Sodium Chloride is the scientific name for salt, plain table salt. It is widely used as an additive in the cosmetics industry, specifically in personal hygiene products such as shampoo, conditioner, body wash, and toothpaste.
What is Sodium Chloride?
Sodium chloride (NaCl) contains two basic elements: sodium and chlorine. Both of these elements are harmful by themselves. In its purest form, sodium reacts explosively with water and chlorine gas can be fatal as well. But when they are together they neutralize.
In its solid form, salt is a crystal and is filtered to become 97.5% pure in order to be consumed as a food-grade product.
Sea salt and table salt (NaCl) are different in the way they’re produced. The first is obtained through evaporation, leaving behind a few trace minerals that give it its color and flavor. And the second one is extracted from salt mines and undergoes a chemical process that eliminates minerals.
Why is there salt in my products?
Salt acts like a cheap thickening agent that creates a rich and luxurious feel to most self-care products. It is used in combination with sulfate surfactants to enhance the product's creamy texture. In the cosmetics industry, there's a graph known as the salt curve: the more salt is added to the products, the higher their viscosity.
Salt is also used in hair mists to give volume and texture to the hair, or as a preservative for other products.
The warning with salt in hair products.
For cooking purposes salt enhances flavors, although it’s well known that in excess, salt can cause health problems. The same goes with adding salt to our self-care products: too much can be more harmful than helpful.
We’ve read that, mixed with a clarifying shampoo, salt acts as an exfoliator for the scalp giving the hair a deep cleanse of any product residue - which is very common with silicones and petroleum ingredients. Nevertheless, this means it also strips the hair from any natural oils, causing it to overdry and leaving it feeling coarse and tangly.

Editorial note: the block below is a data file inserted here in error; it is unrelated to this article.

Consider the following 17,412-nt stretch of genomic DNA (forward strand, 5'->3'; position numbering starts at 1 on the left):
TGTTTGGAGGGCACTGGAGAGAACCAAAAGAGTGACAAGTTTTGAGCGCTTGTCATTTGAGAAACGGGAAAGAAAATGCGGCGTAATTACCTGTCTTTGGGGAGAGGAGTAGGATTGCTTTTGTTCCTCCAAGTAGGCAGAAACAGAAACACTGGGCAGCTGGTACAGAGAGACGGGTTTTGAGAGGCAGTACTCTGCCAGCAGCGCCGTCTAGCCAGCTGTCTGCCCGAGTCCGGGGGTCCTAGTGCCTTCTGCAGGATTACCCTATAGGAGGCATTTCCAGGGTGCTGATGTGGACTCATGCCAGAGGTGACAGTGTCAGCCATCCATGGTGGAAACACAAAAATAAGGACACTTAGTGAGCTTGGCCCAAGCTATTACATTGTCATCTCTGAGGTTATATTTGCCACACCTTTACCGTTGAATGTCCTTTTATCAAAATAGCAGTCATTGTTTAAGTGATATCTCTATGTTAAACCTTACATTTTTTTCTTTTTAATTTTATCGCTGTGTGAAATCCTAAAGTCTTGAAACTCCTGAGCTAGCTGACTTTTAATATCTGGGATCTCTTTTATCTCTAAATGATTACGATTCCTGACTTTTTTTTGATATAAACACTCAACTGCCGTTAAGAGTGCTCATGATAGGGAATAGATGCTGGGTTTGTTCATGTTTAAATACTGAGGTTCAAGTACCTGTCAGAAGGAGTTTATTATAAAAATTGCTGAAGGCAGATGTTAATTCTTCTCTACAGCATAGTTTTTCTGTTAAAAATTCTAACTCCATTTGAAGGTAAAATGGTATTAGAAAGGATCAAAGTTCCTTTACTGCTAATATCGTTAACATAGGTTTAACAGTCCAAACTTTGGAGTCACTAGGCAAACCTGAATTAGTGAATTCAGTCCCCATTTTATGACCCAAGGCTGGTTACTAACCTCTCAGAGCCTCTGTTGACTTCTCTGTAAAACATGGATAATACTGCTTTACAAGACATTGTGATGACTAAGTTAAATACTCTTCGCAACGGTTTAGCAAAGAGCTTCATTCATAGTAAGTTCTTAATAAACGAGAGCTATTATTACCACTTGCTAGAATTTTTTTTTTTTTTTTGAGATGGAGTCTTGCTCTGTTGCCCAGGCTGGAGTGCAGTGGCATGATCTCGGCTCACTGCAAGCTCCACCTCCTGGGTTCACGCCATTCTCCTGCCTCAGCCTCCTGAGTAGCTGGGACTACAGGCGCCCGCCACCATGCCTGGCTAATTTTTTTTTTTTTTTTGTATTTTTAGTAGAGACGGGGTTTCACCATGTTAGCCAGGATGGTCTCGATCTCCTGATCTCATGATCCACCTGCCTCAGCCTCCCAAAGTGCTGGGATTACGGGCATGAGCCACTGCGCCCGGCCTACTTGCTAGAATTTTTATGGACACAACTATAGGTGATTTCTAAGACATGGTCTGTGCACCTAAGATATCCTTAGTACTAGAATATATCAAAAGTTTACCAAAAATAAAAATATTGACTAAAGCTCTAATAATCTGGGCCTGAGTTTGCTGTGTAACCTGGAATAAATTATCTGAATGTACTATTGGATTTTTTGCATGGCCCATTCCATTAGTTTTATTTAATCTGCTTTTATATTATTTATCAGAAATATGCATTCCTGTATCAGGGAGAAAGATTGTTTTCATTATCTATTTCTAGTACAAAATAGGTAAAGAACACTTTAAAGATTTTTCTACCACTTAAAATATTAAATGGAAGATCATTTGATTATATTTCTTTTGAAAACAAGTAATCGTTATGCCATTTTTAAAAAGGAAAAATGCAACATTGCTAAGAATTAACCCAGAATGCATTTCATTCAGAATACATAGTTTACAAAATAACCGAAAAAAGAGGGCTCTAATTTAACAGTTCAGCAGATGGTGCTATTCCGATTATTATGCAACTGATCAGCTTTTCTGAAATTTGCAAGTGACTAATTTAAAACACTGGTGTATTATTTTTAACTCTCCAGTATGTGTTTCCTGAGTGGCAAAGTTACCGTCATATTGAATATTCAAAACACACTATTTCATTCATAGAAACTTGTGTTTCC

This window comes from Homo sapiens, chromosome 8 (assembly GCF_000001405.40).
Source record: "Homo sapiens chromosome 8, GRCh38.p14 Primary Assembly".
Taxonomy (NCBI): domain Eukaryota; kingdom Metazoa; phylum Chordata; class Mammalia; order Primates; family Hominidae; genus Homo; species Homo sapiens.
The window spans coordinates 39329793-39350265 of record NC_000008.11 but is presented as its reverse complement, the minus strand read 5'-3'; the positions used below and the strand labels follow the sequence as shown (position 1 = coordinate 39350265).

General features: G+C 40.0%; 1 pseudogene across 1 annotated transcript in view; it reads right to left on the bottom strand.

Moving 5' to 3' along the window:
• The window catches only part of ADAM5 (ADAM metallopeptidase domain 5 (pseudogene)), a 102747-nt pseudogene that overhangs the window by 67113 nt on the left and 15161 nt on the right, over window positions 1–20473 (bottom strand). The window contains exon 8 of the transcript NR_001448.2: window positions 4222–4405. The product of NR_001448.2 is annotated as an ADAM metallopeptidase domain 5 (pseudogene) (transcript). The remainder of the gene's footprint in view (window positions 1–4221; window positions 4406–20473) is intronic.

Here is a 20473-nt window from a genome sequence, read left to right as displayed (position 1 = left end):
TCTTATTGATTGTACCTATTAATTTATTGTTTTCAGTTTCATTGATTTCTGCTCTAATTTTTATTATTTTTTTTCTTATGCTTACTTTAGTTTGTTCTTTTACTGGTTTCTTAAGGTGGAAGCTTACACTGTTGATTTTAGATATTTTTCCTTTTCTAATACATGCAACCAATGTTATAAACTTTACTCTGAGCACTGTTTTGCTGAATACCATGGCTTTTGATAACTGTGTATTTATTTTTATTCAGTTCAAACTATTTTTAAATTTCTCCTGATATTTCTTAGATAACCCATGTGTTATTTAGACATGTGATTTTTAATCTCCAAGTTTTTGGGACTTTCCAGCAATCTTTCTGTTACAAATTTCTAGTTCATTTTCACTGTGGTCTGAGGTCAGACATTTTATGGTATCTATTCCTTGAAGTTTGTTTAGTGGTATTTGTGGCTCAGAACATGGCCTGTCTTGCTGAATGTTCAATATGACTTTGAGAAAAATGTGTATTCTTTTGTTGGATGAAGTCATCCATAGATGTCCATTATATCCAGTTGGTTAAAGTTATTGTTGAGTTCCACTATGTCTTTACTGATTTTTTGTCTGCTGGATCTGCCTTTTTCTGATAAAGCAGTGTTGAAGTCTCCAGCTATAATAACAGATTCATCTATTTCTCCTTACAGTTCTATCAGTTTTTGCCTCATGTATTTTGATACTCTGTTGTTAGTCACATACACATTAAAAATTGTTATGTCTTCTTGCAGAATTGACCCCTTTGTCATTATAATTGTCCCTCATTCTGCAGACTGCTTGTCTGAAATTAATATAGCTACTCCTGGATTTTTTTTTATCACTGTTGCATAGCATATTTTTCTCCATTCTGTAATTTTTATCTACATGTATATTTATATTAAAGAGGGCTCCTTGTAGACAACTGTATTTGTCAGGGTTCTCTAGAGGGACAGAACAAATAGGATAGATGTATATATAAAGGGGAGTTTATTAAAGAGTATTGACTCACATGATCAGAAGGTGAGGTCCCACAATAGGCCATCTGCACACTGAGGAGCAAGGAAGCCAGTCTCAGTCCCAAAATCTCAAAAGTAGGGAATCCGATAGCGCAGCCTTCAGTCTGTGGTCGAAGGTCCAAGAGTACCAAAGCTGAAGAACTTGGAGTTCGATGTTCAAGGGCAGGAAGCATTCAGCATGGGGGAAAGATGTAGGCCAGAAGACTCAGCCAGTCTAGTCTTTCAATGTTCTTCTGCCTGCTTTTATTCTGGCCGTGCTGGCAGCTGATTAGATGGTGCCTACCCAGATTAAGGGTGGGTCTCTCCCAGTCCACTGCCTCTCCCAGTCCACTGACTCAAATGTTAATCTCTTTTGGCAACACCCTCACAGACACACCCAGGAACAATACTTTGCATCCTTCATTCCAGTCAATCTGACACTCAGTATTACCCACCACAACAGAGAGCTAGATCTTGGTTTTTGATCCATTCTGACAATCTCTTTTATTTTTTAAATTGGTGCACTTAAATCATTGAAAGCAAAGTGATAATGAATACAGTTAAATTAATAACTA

“Salt is a highly hygroscopic substance, meaning it tends to attract water from the surroundings.” (softhair.com)
When our hair is wet, minerals get absorbed into the strands and then crystalize when it gets dry, preventing any moisture from going in and making them weaker and prone to break more easily.
On the other hand, we know that sea salt is a bit less harmful than regular salt. It is healing and reduces swelling. Many use it as an exfoliator, because it is loaded with minerals such as magnesium, sodium, and potassium; but overexposure to salt water can ruin the hair.
For those who have applied a keratin treatment: avoid any kind of sodium, it will break down the treatment.
Just as after eating something that’s too salty we need water to satisfy our thirst, hair also needs extra moisture when it’s dehydrated. Moisture is one of the most important steps in a well-rounded Hair Routine because the hair’s water content is what makes it more elastic and resistant to breakage. Same thing with our skin, hair gets dehydrated when too much water is lost through evaporation or absorption.
Sodium chloride is not toxic, though is known to cause irritation to the eyes and the skin. A sodium-free shampoo and conditioner will maintain clean hair without any topical damage. We recommend this Balancing Bundle (shampoo and conditioner), try it once and love it forever. Subscribe to receive it as often as you prefer it and never run out.